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Think-pair-share: Functions of money part of Teaching Methods:Cooperative Learning:Examples

This cooperative learning activity helps students gain a deeper understanding of the three functions of money and provides practice applying those ideas to real-life items.

Impact of federal deficits part of Teaching Methods:Cooperative Learning:Examples

Based on a fable about government debt, students identify the relevance of crowding out, monetizing a debt, external debt, and stimulus spending.

Counting GDP part of Teaching Methods:Cooperative Learning:Examples

Working in small groups, students determine how 18 items are included in GDP (or if they are excluded.) Cards turned over one at a time encourage participation by all group members.

Economies of scale part of Teaching Methods:Cooperative Learning:Examples

Working in groups of three, students analyze economies of scale. Each student constructs an individual short-run ATC curve, then the three students collaborate to determine if there are economies or diseconomies of scale and to create the long run ATC.

The US economy during your lifetime part of Teaching Methods:Interactive Lecture Demonstrations:Examples

Students predict the best graphical representation of US real GDP/capita during the last twenty years, choosing from graphs showing: cyclical decline, cyclical change with no net change, cyclical increase, or erratic wide fluctuations. Using actual US data, students graph real GDP/capita to find out the actual pattern: a rising series with periodic dips, not a flat series, a falling series, or a highly erratic series as students often predict. Students then reflect on why this pattern is often misunderstood and why it may not fully describe the well-being of the US population.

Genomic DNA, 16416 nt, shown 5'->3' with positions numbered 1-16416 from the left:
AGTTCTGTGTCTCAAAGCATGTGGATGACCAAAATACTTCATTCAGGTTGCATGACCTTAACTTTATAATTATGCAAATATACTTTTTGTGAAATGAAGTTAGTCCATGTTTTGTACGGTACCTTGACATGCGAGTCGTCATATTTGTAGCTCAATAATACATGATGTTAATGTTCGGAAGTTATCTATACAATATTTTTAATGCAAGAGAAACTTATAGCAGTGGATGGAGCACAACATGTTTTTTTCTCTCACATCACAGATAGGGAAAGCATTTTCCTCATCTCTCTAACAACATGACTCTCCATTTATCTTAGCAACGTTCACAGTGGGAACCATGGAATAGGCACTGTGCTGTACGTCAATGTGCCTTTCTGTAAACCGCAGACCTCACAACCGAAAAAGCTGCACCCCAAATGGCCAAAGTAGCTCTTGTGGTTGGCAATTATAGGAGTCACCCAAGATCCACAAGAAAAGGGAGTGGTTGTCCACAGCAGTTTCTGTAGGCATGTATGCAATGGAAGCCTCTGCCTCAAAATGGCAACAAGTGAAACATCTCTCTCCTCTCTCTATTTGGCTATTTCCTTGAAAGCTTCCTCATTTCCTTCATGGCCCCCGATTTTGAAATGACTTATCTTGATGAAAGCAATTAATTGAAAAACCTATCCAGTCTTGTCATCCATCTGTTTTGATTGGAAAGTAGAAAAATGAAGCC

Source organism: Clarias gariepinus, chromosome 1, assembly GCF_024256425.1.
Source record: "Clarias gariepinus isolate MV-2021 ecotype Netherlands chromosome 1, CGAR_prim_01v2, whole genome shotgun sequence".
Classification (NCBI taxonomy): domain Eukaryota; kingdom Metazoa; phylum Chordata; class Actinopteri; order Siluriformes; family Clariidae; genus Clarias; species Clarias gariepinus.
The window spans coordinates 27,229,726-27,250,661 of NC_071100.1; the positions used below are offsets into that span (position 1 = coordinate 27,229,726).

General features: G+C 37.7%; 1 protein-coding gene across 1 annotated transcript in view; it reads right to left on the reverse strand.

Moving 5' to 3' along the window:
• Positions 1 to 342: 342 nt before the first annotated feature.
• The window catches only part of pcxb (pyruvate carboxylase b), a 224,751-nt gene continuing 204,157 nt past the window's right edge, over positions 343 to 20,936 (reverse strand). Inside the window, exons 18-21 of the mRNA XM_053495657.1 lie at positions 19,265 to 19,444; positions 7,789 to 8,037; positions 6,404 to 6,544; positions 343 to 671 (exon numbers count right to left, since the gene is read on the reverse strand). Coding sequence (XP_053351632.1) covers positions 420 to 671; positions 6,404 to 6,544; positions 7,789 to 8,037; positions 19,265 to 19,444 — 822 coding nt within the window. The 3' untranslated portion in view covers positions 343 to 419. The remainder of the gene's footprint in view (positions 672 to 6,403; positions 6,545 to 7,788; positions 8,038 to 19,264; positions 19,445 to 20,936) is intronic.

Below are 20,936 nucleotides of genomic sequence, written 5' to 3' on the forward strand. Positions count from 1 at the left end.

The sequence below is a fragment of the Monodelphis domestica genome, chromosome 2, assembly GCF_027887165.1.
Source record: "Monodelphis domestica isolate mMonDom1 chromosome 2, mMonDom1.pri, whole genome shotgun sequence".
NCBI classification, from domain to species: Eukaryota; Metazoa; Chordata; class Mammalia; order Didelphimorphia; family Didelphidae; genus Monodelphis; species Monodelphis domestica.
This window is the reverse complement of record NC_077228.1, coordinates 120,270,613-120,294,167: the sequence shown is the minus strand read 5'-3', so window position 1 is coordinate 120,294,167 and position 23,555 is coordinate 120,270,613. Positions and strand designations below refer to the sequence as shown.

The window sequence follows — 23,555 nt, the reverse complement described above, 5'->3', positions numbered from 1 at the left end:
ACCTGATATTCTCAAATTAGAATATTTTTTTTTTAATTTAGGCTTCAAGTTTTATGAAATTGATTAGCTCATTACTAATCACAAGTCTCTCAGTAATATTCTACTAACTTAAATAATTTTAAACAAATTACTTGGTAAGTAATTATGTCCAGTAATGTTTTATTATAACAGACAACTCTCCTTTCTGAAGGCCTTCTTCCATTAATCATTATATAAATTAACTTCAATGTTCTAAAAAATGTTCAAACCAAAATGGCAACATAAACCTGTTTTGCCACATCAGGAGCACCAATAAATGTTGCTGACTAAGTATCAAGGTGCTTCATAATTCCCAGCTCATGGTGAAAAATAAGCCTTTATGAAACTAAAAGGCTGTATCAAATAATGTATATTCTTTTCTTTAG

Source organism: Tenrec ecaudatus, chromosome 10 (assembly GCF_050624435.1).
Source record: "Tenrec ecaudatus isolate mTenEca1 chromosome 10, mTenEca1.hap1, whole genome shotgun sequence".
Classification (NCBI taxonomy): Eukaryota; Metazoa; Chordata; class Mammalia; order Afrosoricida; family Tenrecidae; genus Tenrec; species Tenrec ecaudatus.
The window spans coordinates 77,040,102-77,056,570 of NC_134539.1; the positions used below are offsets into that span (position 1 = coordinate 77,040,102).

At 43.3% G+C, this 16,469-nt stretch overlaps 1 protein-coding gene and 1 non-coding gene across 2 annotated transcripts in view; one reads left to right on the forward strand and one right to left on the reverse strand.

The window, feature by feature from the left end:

What's the best payment? part of Teaching Methods:Interactive Lecture Demonstrations:Examples

After predicting which of two earnings streams has the highest currrent value, students use a discounted values table to compare the two earnings streams, discovering that earlier earnings has higher value and that ...

Understanding money: Where is most of my money? part of Teaching Methods:Interactive Lecture Demonstrations:Examples

This activity uses an Interactive Lecture Demonstration to help students understand the definition of money in a modern economy. Starting with the common misconception that money is coins and currency, the ...

Which U.S. President generated the highest budget deficits? part of Teaching Methods:Interactive Lecture Demonstrations:Examples

Students compare budget deficits and surpluses generated between 1969 and 2008 measured in nominal terms and then as a percentage of GDP.

What is the opportunity cost of attending class? part of Teaching Methods:Interactive Lecture Demonstrations:Examples

Students calculate the opportunity cost of attending one class. The exercise reinforces learning about implicit, explicit and total opportunity costs.

Shape of the demand curve part of Teaching Methods:Interactive Lecture Demonstrations:Examples

A classroom auction reveals reservation prices and a demand curve for an introductory economics course.